Baumrind totally insists that the setting had something to do with the responding of the teachers. Milgram varied his settings to prove different outcomes. The setting in which teachers went the farthest in inflicting pain to the learner was when the teacher and learner were in different rooms, and the experimenter was present with the teacher. Milgram points out in his article, “Although these inhibiting emotions appear small in scope alongside the violence being done to the learner, they suffuse the mind and feelings of the subject, who is miserable at the prospect of having to repudiate the authority to his face (Milgram, 325).” Milgram was trying to prove that people are vulnerable following orders when the authority asks them personally to do something, especially in a small tense place. It is also easier to harm when a person is not face-to-face to the victim.
Baumrind thought the victims only followed orders because they felt uncomfortable and confused. She said that, “The laboratory is unfamiliar as a setting and the rules of behavior ambiguous compared to a clinician’s office. Because o the anxiety and passivity generated by the setting, the subject is more prone to behave in an obedient, suggestible manner in the laboratory than elsewhere (Baumrind, 330).” It is clear she believed that teachers were following orders because the setting made them uncomfortable and this looked nothing like a real doctor’s laboratory. They were just intimidated by the setting and should react different otherwise, and with other people.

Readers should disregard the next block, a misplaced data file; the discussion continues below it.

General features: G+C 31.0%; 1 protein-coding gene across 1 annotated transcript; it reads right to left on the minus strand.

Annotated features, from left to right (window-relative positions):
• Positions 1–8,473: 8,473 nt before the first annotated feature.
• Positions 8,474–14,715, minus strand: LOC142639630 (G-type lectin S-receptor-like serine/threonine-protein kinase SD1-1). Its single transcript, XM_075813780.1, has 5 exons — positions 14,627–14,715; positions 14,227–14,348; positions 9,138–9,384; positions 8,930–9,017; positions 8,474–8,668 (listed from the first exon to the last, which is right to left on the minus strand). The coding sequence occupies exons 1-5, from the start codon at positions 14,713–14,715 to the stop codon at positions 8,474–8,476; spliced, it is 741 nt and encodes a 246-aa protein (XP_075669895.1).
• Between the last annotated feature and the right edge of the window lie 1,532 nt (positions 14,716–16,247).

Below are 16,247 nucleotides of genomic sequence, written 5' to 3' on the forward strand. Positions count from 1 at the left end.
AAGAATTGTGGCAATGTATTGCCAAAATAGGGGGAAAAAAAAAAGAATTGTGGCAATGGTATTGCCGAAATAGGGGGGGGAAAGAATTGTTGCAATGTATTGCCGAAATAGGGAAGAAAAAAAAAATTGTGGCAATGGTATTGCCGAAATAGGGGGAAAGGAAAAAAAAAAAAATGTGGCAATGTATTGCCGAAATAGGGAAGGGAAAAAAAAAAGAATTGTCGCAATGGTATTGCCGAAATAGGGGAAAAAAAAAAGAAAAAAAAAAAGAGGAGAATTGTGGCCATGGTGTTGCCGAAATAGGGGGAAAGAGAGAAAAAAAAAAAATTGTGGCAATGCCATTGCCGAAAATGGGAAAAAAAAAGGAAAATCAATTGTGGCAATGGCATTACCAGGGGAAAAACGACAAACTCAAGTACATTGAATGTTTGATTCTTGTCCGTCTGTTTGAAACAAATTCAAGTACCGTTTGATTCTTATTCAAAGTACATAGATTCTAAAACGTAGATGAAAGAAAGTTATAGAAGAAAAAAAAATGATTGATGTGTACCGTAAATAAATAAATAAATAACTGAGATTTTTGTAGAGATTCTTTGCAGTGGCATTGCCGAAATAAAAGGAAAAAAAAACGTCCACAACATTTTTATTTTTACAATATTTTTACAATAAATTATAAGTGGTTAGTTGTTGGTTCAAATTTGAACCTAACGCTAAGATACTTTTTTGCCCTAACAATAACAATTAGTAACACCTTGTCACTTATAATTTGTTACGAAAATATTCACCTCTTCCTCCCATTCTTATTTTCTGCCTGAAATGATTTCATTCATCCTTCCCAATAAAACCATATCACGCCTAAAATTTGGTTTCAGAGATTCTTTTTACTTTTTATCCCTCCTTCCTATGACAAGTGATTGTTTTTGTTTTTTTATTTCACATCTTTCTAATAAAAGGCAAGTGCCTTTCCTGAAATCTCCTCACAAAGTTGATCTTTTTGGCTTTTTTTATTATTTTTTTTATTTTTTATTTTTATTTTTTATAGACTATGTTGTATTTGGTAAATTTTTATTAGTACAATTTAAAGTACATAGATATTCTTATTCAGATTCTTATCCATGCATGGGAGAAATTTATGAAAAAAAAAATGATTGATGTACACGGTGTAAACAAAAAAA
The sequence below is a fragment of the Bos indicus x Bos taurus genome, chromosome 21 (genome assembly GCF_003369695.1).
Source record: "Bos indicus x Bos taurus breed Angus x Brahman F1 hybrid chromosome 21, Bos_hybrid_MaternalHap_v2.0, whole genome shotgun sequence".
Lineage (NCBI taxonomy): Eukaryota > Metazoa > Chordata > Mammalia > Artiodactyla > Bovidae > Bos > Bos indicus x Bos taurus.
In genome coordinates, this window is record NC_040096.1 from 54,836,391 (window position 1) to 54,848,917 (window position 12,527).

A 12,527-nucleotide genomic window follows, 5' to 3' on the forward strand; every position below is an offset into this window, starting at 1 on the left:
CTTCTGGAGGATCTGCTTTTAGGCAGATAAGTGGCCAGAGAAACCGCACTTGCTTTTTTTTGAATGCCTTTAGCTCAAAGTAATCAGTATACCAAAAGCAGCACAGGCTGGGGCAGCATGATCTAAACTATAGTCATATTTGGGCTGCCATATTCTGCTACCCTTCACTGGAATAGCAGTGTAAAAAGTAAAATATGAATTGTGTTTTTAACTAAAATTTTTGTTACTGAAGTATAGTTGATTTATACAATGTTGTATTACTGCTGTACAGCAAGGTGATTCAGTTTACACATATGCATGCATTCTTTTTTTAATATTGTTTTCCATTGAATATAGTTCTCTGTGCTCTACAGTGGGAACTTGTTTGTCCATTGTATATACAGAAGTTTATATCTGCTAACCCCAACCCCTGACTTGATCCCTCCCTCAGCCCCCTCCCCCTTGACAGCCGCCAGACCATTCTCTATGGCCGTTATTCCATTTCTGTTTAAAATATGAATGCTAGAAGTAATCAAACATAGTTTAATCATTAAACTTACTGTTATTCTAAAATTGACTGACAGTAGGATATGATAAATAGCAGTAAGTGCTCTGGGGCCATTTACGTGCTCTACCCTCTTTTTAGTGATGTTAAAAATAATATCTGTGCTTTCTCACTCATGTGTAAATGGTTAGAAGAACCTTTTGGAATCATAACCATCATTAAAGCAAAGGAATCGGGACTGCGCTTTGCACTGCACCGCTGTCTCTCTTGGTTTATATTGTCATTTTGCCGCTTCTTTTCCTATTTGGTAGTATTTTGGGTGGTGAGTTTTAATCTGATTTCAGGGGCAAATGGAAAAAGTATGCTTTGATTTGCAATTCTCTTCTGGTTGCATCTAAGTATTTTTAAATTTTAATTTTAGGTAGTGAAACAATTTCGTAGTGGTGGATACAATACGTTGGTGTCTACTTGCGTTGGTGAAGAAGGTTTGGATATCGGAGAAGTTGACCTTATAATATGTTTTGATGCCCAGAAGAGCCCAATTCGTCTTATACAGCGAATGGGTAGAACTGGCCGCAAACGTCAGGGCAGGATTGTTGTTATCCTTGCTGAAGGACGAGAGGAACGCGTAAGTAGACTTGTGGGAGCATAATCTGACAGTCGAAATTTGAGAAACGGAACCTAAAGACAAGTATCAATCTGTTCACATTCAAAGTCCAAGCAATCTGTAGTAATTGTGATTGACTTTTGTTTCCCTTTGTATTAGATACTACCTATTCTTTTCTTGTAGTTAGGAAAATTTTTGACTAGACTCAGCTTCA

Baumrind and Milgram both disagree on the effects the experiment had on the teachers. Milgram states how the participants were happy once they knew the experiment was not real and that they now are aware of how to act when an event like this happens to them in real life. Mr. Bravernman, a teacher said, ” What appalled me was that I could possess this capacity for obedience and compliance to a central idea…don’t hurt someone who is helpless and not hurting you…I hope I deal more effectively with any future conflicts of values I encounter (323, Milgram).” By this people can see that the teachers learned from this and that they are now ready to deal with such event as obedience according to Milgram.
On the other hand, Baumrind, thought teachers felt used and ridiculized when they found out the truth. The subjects might have faced loss of self-esteem and the only reason why they acted happy when they found out the truth was because they could not express their anger after the experimenter in a very polite way points out the truth. She states, “I do regard the emotional disturbance described by Milgram as potentially harmful because it could easily effect an alteration in the subject’s self-image or ability to trust adult authorities in the future (332, Baumrind).” She is saying that the effect the experiment had on teachers was negative.
Milgram and Baumrind have different views on the results the experiment portrayed. Milgram thinks his experiment was successful and that this is a threat to society, since, people are able to hurt others just because they are following orders. An event like a war could arise just because an evil authority orders people to kill. Baumrind disagreed with Milgram because she thought the experiment had many erroneous factors and that people cannot determine real life experiences with this experiment.